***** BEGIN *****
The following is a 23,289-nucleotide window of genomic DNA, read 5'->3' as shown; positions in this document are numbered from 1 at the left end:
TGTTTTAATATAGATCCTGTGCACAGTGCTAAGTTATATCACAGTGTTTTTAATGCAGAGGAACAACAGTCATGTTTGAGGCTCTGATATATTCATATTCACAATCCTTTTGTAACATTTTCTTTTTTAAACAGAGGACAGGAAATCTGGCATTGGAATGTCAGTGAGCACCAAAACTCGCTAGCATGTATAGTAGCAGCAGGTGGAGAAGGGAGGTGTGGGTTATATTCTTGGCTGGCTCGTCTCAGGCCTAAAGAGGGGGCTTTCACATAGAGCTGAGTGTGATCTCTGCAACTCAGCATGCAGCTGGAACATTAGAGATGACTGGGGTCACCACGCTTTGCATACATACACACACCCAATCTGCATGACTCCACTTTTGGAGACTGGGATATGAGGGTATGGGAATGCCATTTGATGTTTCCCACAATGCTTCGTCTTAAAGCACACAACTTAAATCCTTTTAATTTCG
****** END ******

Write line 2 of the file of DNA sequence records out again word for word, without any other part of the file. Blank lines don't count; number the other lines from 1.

TGTTTTAATATAGATCCTGTGCACAGTGCTAAGTTATATCACAGTGTTTTTAATGCAGAGGAACAACAGTCATGTTTGAGGCTCTGATATATTCATATTCACAATCCTTTTGTAACATTTTCTTTTTTAAACAGAGGACAGGAAATCTGGCATTGGAATGTCAGTGAGCACCAAAACTCGCTAGCATGTATAGTAGCAGCAGGTGGAGAAGGGAGGTGTGGGTTATATTCTTGGCTGGCTCGTCTCAGGCCTAAAGAGGGGGCTTTCACATAGAGCTGAGTGTGATCTCTGCAACTCAGCATGCAGCTGGAACATTAGAGATGACTGGGGTCACCACGCTTTGCATACATACACACACCCAATCTGCATGACTCCACTTTTGGAGACTGGGATATGAGGGTATGGGAATGCCATTTGATGTTTCCCACAATGCTTCGTCTTAAAGCACACAACTTAAATCCTTTTAATTTCG